CULVER CITY, Calif. — John Kedzierski was stuck.
Standing in a mostly empty parking lot outside of an affiliate office near Dallas, Kedzierski, the senior vice president at Chicago-based Motorola Solutions, forgot his badge that would allow him entry into the building.
"At the beginning of this year, offices were still mostly empty," said Kedzierski, recalling the story. "I'm thinking, 'Who's in there that could get me in?'"
Eventually, he found a way in, but the experience left him wondering if there was an easier way to access an office building than a conventional badge or keycard.
In comes Openpath, a Los Angeles-based startup that specializes in mobile keyless access control.
Motorola Solutions, an offshoot and successor of Motorola Inc., which specializes in creating communications products and services for first responders, law enforcement and critical infrastructure personnel, began talking to Openpath earlier this year.
Talks of a partnership between the two companies quickly turned into serious negotiations.
Last week, Motorola Solutions announced that it had acquired the proptech startup based in Culver City.
"We couldn't be more excited to add them to our portfolio," said Kedzierski to Spectrum News.
Kedzierski declined to disclose the acquisition price.
Under the terms of the deal, Openpath will be part of the company's video security, analytics and access control department. Openpath founders James Segil and Alex Kazerani will lead Motorola Solution's access control department. Segil and Kazerani will report to Kedzierski.
"This was really two organizations that came into one another's spheres," said Segil to Spectrum News. "We share much of the same vision in the physical control access category and the changing dynamics of the grid."
For Segil and Kazerani, both serial entrepreneurs and partners, this latest acquisition marks another successful tech startup that they've built from the ground up and sold in the market. Before Openpath, Segil and Kazerani co-founded Edgecast Networks, a content delivery network that sold for $400 million to Verizon in 2013.
Segil and Kazerani began developing Openpath in 2016 and launched their keyless access product a couple of years later.
Using a cloud-based system, Openpath allows employees through an app to wave their phone or hand over an access portal to walk inside a commercial building.
Openpath's product also allows building owners and landlords real-time knowledge of the number of employees or people inside a room, who they are, and the ability to lock and open doors remotely. The company recently launched a video reader.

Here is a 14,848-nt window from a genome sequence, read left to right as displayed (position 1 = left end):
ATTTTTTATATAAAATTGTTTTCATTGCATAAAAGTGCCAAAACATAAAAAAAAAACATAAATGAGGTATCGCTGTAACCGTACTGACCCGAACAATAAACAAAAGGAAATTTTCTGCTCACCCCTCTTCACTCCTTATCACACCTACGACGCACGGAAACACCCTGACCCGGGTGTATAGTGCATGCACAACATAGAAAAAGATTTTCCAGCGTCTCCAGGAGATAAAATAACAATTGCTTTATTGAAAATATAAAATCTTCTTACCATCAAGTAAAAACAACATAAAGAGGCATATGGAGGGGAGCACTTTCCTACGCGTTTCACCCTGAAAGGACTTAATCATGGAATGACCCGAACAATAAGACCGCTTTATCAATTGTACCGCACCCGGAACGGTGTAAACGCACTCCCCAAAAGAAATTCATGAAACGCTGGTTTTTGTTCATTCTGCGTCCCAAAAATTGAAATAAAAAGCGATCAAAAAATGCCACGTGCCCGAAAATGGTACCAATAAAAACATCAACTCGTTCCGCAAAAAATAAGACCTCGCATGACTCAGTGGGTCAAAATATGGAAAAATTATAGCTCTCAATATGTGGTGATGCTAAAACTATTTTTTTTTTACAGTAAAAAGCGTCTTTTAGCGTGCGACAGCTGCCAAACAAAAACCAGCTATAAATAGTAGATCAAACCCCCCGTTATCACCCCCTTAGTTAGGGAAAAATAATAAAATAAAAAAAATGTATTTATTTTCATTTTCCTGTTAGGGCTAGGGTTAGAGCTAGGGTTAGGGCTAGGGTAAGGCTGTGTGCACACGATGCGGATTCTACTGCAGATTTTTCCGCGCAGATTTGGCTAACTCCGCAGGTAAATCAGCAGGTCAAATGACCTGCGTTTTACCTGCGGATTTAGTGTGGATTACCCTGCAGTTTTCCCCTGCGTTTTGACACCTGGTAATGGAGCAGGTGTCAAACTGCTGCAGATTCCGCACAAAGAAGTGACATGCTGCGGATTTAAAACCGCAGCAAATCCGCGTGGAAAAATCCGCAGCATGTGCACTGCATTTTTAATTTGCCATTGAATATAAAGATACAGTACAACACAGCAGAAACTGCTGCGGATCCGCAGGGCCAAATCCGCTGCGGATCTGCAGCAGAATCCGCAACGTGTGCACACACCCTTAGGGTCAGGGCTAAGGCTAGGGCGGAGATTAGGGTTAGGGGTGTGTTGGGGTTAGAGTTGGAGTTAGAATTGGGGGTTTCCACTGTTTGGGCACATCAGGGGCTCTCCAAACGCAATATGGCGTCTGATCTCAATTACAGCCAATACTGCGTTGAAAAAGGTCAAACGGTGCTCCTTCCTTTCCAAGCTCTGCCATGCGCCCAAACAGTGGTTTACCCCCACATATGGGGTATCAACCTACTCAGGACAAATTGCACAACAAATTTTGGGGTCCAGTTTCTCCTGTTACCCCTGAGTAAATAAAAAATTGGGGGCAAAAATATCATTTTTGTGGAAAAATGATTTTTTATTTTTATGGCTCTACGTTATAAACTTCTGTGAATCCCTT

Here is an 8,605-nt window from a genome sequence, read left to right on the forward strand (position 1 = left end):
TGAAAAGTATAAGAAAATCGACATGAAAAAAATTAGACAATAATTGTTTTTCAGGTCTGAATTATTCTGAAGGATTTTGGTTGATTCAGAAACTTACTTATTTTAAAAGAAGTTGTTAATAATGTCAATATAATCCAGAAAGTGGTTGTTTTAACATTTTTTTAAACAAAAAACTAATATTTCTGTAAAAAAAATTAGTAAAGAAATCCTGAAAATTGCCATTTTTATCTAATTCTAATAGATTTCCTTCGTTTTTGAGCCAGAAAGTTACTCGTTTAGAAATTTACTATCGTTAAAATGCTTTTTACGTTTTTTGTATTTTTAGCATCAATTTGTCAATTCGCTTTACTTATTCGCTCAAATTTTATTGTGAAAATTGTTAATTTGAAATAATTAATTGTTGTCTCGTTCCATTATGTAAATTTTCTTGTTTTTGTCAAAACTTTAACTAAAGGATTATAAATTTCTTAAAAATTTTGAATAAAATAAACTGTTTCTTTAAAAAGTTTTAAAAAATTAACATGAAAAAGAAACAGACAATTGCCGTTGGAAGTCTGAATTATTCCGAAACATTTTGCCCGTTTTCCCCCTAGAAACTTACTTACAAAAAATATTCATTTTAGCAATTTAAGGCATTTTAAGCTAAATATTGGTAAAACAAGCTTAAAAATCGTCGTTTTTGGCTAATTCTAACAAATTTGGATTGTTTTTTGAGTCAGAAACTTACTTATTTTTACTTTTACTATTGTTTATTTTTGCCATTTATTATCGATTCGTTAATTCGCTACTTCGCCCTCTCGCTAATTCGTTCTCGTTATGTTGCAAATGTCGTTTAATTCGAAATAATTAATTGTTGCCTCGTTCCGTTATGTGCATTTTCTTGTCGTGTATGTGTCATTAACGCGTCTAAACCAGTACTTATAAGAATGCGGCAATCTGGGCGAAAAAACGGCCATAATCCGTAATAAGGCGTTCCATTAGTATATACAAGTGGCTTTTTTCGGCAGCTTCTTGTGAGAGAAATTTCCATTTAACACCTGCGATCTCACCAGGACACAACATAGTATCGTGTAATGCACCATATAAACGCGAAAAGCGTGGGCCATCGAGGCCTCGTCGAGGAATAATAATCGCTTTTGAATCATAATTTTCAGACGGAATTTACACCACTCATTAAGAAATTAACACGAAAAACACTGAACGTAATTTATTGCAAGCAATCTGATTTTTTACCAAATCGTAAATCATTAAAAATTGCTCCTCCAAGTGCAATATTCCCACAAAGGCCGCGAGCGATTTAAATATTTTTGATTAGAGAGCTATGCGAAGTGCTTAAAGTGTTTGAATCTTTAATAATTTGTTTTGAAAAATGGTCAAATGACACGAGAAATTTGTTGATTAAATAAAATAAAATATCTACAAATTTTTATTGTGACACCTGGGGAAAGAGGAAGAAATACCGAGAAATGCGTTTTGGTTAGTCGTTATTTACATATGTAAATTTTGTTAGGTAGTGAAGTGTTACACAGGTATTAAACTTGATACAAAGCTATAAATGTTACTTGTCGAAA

Since founding the company, Openpath has raised several millions of dollars and, most recently, $36 million at the height of the coronavirus pandemic. The Series C offering highlights the changing commercial building landscape that touchless and contactless access could be a necessary amenity in the COVID and post-COVID world.
"There's a huge opportunity and demand for this kind of product," said Segil. "We have a pipeline of customers that is robust, and we'll be able to fulfill all of their needs with Motorola Solutions."
Kedzierski of Motorola said the acquisition of Openpath continues a long line of company purchases by Motorola Solutions in the video and physical security industry.
Since 2015, Motorola Solutions has spent more than $4 billion acquiring companies like Avigilon, WatchGuard and Pelco Enterprises, among others, in the sector.
"We went from not being part of the industry to being a leader in the industry in about three years," said Kedzierski.
Kedzierski said adding Openpath and scaling their keyless access control technology to commercial buildings worldwide means it's one less thing for an employee or consumer to carry around.
"It's frictionless access," he said. "Imagine being able to go in your place of business or even a gym. It's one less thing to remember that you can do through an experience on a device that you always carry. People are more likely to remember carrying their phone than their wallet."
"You have that [cellphone] on your person," he said. "It makes it frictionless. It's contactless. You don't have to touch anything to get inside a place of business. You get an overall better experience."
CORRECTION: A previous version of this story incorrectly stated the name of the business called Pelco. The error has been corrected. (July 28, 2021).